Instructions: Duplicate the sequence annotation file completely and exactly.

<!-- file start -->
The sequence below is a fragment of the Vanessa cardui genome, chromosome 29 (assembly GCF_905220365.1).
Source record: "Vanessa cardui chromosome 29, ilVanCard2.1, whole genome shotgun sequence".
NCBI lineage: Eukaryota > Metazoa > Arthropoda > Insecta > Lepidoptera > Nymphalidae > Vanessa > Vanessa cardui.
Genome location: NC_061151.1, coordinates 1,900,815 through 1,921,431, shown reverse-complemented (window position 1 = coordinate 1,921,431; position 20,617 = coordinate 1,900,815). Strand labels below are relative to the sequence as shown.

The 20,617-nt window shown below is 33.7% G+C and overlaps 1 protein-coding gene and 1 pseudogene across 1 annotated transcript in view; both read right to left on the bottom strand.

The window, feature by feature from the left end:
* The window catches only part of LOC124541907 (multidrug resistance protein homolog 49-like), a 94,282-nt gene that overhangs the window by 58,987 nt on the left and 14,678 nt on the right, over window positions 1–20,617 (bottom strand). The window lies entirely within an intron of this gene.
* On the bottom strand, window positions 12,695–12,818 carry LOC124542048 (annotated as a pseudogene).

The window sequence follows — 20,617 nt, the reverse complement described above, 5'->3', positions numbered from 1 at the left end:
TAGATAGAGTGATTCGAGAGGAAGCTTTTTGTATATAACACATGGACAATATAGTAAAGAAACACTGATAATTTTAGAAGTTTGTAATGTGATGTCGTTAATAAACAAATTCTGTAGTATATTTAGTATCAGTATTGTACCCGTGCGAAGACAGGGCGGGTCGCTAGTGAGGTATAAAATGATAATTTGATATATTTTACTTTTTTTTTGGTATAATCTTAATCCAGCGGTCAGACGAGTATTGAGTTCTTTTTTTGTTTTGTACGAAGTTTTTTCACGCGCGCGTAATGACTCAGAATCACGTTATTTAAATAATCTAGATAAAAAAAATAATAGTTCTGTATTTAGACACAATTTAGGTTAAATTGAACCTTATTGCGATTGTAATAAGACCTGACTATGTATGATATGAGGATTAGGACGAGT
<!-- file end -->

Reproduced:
The sequence below is a fragment of the Vanessa cardui genome, chromosome 29 (assembly GCF_905220365.1).
Source record: "Vanessa cardui chromosome 29, ilVanCard2.1, whole genome shotgun sequence".
NCBI lineage: Eukaryota > Metazoa > Arthropoda > Insecta > Lepidoptera > Nymphalidae > Vanessa > Vanessa cardui.
Genome location: NC_061151.1, coordinates 1,900,815 through 1,921,431, shown reverse-complemented (window position 1 = coordinate 1,921,431; position 20,617 = coordinate 1,900,815). Strand labels below are relative to the sequence as shown.

The 20,617-nt window shown below is 33.7% G+C and overlaps 1 protein-coding gene and 1 pseudogene across 1 annotated transcript in view; both read right to left on the bottom strand.

The window, feature by feature from the left end:
* The window catches only part of LOC124541907 (multidrug resistance protein homolog 49-like), a 94,282-nt gene that overhangs the window by 58,987 nt on the left and 14,678 nt on the right, over window positions 1–20,617 (bottom strand). The window lies entirely within an intron of this gene.
* On the bottom strand, window positions 12,695–12,818 carry LOC124542048 (annotated as a pseudogene).

The window sequence follows — 20,617 nt, the reverse complement described above, 5'->3', positions numbered from 1 at the left end:
TAGATAGAGTGATTCGAGAGGAAGCTTTTTGTATATAACACATGGACAATATAGTAAAGAAACACTGATAATTTTAGAAGTTTGTAATGTGATGTCGTTAATAAACAAATTCTGTAGTATATTTAGTATCAGTATTGTACCCGTGCGAAGACAGGGCGGGTCGCTAGTGAGGTATAAAATGATAATTTGATATATTTTACTTTTTTTTTGGTATAATCTTAATCCAGCGGTCAGACGAGTATTGAGTTCTTTTTTTGTTTTGTACGAAGTTTTTTCACGCGCGCGTAATGACTCAGAATCACGTTATTTAAATAATCTAGATAAAAAAAATAATAGTTCTGTATTTAGACACAATTTAGGTTAAATTGAACCTTATTGCGATTGTAATAAGACCTGACTATGTATGATATGAGGATTAGGACGAGT